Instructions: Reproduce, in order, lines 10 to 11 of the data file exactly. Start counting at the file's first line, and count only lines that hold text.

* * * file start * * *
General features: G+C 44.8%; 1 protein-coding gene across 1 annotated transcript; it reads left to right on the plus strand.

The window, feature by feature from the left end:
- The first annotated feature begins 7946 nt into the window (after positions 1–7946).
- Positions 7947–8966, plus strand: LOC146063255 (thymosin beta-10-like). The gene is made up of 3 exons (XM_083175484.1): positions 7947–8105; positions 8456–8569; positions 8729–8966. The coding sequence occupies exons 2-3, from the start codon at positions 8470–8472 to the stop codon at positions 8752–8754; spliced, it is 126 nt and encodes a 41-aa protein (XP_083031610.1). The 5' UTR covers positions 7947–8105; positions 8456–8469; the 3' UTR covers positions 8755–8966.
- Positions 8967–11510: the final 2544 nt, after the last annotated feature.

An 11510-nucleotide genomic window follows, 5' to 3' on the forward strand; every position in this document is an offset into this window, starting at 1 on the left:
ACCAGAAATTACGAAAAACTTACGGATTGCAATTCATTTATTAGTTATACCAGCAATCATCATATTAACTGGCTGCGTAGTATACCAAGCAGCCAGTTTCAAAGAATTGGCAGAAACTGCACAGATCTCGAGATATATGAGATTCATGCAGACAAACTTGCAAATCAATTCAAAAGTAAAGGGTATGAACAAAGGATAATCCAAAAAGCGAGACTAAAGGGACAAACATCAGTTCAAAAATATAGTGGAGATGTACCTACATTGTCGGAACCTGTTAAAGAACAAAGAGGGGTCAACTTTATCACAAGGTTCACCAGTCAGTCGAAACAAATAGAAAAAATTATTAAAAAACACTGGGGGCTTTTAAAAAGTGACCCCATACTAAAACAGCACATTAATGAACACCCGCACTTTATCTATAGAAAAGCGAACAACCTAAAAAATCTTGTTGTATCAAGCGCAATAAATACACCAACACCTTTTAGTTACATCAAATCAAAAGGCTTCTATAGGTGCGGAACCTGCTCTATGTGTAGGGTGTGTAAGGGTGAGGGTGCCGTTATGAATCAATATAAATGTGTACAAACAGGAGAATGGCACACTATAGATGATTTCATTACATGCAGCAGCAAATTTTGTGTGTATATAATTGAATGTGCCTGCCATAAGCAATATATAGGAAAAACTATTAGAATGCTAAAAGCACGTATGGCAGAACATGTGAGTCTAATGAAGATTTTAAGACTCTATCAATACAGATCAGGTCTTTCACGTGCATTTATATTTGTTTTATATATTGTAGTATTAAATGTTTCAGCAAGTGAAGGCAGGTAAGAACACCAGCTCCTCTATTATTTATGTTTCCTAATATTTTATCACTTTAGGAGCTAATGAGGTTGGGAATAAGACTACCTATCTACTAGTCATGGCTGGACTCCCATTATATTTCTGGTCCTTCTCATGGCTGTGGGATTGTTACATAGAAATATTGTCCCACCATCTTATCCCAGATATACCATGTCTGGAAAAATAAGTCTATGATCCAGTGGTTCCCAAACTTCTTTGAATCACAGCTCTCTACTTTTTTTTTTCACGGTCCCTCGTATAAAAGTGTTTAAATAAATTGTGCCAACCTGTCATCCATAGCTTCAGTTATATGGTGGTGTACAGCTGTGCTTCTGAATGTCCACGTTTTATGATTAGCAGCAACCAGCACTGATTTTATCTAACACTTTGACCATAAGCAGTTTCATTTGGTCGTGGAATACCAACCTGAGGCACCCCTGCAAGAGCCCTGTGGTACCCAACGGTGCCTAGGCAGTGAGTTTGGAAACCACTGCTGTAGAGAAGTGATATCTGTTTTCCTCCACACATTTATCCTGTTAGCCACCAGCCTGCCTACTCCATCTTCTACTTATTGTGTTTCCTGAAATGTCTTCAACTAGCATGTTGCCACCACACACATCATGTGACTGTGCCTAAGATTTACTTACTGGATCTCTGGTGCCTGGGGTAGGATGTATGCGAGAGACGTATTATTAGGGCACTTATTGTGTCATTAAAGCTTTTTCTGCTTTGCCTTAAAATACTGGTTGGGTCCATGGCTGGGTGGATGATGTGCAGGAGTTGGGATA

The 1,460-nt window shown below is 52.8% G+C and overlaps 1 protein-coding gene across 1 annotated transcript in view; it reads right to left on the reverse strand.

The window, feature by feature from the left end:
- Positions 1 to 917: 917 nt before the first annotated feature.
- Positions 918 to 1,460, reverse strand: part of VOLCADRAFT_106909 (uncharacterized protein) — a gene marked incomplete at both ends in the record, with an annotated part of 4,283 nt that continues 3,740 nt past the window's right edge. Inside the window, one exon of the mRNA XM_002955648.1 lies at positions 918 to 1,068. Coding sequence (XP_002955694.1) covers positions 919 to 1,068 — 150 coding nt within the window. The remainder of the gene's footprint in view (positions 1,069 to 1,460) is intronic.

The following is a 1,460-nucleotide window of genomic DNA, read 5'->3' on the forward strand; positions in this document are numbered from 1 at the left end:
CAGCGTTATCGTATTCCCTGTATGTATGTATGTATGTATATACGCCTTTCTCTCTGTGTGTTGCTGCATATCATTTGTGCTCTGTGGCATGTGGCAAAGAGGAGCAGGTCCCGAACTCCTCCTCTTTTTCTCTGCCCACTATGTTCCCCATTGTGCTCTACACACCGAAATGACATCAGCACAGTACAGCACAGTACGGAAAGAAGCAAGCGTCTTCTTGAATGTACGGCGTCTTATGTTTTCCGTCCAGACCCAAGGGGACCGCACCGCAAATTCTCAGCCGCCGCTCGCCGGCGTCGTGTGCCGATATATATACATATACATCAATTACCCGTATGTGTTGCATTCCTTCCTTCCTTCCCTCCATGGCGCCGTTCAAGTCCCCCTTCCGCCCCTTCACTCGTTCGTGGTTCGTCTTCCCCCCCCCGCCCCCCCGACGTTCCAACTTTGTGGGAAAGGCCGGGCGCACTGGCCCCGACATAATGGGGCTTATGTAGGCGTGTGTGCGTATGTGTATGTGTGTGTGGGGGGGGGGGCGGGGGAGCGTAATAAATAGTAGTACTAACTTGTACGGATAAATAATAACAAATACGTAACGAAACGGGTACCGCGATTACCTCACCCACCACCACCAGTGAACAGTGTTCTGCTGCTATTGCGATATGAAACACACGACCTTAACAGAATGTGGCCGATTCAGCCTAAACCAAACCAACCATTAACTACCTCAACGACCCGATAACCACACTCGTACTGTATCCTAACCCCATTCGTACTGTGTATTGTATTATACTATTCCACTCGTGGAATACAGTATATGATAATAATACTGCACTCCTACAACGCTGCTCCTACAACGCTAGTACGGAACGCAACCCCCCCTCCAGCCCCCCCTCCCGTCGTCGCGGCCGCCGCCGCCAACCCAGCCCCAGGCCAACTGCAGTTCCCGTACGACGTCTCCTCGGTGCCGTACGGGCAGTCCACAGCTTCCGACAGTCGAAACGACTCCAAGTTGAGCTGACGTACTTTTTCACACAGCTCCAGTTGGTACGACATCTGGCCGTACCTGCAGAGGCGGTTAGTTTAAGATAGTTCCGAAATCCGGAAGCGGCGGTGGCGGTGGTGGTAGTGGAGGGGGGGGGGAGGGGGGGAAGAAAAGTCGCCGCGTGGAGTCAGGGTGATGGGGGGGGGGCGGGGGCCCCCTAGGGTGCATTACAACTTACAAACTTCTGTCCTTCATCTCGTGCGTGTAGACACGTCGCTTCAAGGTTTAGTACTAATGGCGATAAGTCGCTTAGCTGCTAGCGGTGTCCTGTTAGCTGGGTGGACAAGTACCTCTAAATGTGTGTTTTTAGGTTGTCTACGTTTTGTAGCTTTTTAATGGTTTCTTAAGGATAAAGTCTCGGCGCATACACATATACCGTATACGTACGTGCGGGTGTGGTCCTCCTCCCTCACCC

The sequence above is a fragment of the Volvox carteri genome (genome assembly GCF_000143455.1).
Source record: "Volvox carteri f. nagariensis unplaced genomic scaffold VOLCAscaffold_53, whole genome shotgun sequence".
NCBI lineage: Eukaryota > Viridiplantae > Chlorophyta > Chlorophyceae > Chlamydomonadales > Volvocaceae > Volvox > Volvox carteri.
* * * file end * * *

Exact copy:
- Positions 1 to 917: 917 nt before the first annotated feature.
- Positions 918 to 1,460, reverse strand: part of VOLCADRAFT_106909 (uncharacterized protein) — a gene marked incomplete at both ends in the record, with an annotated part of 4,283 nt that continues 3,740 nt past the window's right edge. Inside the window, one exon of the mRNA XM_002955648.1 lies at positions 918 to 1,068. Coding sequence (XP_002955694.1) covers positions 919 to 1,068 — 150 coding nt within the window. The remainder of the gene's footprint in view (positions 1,069 to 1,460) is intronic.